Quicktime Link (106 MB) MP3 Link (6.7 MB)
What Happened to Common Sense?
The avian flu epidemic hoax reminds me just how uncommon "common sense" is. Folks where is the sound basic science here? How do they make the giant leap of faith that 60 deaths will translate to 2 million or even 200,00 deaths in the US from a virus that does NOT readily spread from birds to humans or humans to humans?
Most of the people who acquired this infection were bird handlers who were in continuous contact with these sick birds. Does anyone in their right mind envision similar circumstances in the US?
Research like this would typically be thrown in the trash if it did not strongly support some ulterior purpose.
What might the purpose of these scare tactics be you ask?
Well how about the US purchasing huge quantities of antiviral drugs and an increase in flu vaccine production along with purchasing 20 million doses of the highly questionably effective Tamiflu. Guess how much one treatment of Tamiflu costs? Give yourself a slap on the back if you guessed $100.
Donald Rumsfeld to Profit Big Time
So those 20 million doses the government has authorized will cost US Taxpayers 2 BILLION dollars.
Defense Secretary Donald Rumsfeld will likely profit handsomely from the announcement the government is purchasing $2 billion of Tamiflu, the drug developed by Gilead Sciences when Rumsfeld was president of the company. He is reported to hold major portions of stock in Gilead
Not very different from his previous experience with aspartame where he was president of Searle and was able to get asparatame approved after being blocked by the FDA for more than a decade.
Now I think very few of us would mind if this drug actually worked and prevented even a few people from dying. But does it do that? Not really. About all anyone can expect from this drug is that it might make the symptoms a bit less severe. On the downside (aside from setting you back $100) Dr. Tenpenny explained in her Flu Tele Clinic last week Tamiflu can actually cause the virus to mutate into a more dangerous and potent viral strain.
Yesterday US Congress asked Roche, the maker of Tamiflu to suspend its patent and have others make it because they could not likely keep up with the demand, but of course Roche refused saying Tamiflu is hard to make and it would take another company three years to "get up to speed".
What they were really saying is they could care less about the public, what their primary focus on was to not share their windfall profits mandated by the US Congress.
Worthless Flu Shots
Of course let us not forget the flu shots which many will use get when they confuse avian flu with the regular flu. Please understand even if you believe the flu shots work, the flu shot you can now purchase is in no way shape or form designed to protect you against the flu. They are completely different strains. (Avian flu is H5N1 strain).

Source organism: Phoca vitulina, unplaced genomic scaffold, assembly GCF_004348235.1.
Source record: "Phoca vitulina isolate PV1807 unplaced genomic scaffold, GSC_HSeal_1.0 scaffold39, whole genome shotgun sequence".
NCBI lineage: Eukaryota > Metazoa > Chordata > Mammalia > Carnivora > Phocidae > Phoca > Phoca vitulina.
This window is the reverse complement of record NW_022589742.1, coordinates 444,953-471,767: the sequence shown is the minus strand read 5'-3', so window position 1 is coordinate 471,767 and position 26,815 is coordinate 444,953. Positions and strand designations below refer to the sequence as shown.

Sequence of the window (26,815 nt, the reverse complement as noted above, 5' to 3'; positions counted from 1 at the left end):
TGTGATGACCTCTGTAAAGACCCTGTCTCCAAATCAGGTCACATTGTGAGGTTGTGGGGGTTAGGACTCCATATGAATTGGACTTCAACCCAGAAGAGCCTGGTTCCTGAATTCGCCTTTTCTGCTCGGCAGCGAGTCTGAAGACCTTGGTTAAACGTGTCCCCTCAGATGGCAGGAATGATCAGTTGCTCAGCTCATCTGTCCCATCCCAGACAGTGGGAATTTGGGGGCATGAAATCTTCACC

But rest assured the makers of flu vaccines will not lose this unusal opportunity to rape the American public of even more profits. Today we learned that those getting the flu shots may see a 25% increase in prices at clinics, doctors' offices and medical centers because of increases in the wholesale cost of the vaccines.
History Repeats Itself
Investigative journalist Ida Honorof for decades published a consumer newsletter and broadcast a regular radio program. Honorof received a first prize award from Associated Press for investigative journalism. The Los Angeles Times and other publications credited her with breaking some of the biggest horror stories of our time.
Ida Honorof wrote, "the most brazen, obscene electioneering ploy" ever and added that it was proposed by the President "and his coterie of scientific hacks, fabricated to cause pure unadulterated panic and guarantee political capital, rammed through without consideration of people's health and lives and approved by a band-wagon Congress" eager to make the nation's "health" a bipartisan concern.
The above quote was not written about the avian flu epidemic but the 5 million swine-flu vaccine program of 30 years ago. The hastily contrived program for swine flu resulted in hundreds of Guillain Barre Syndrome paralysis victims as well as countless deaths for a flu pandemic that never materialized.
The pocketbook purloining proposed by the Senate is more than 3,000 per cent greater than that of 30 years ago! Has your paycheck increased 3,000 per cent in the last 30 years?
First step for anyone caught up in this avian flu hype nonsense is to take a deep breath and relax and realize the truth here. Unless you are full time bird handler in a third world country that has a seriously challenged immune system you probably have a much better chance of wining the lottery than dying from the proposed avian flu epidemic.
Review the simple lifestyle measures I outlined earlier this year that will serve to boost your immune system to not only address any form of the flu but also other infectious illness like the cold. When you have a healthy lifestyle and follow basic steps of the Total Health program, for the most part you just don't get sick.
This is the routine surprised comment that most patients tell me after they have been on the program. The Total Health program works for me, most of my patients and can work for you. Just give it a try and let's stop enriching the drug companies for toxic alternatives that don't solve the problem.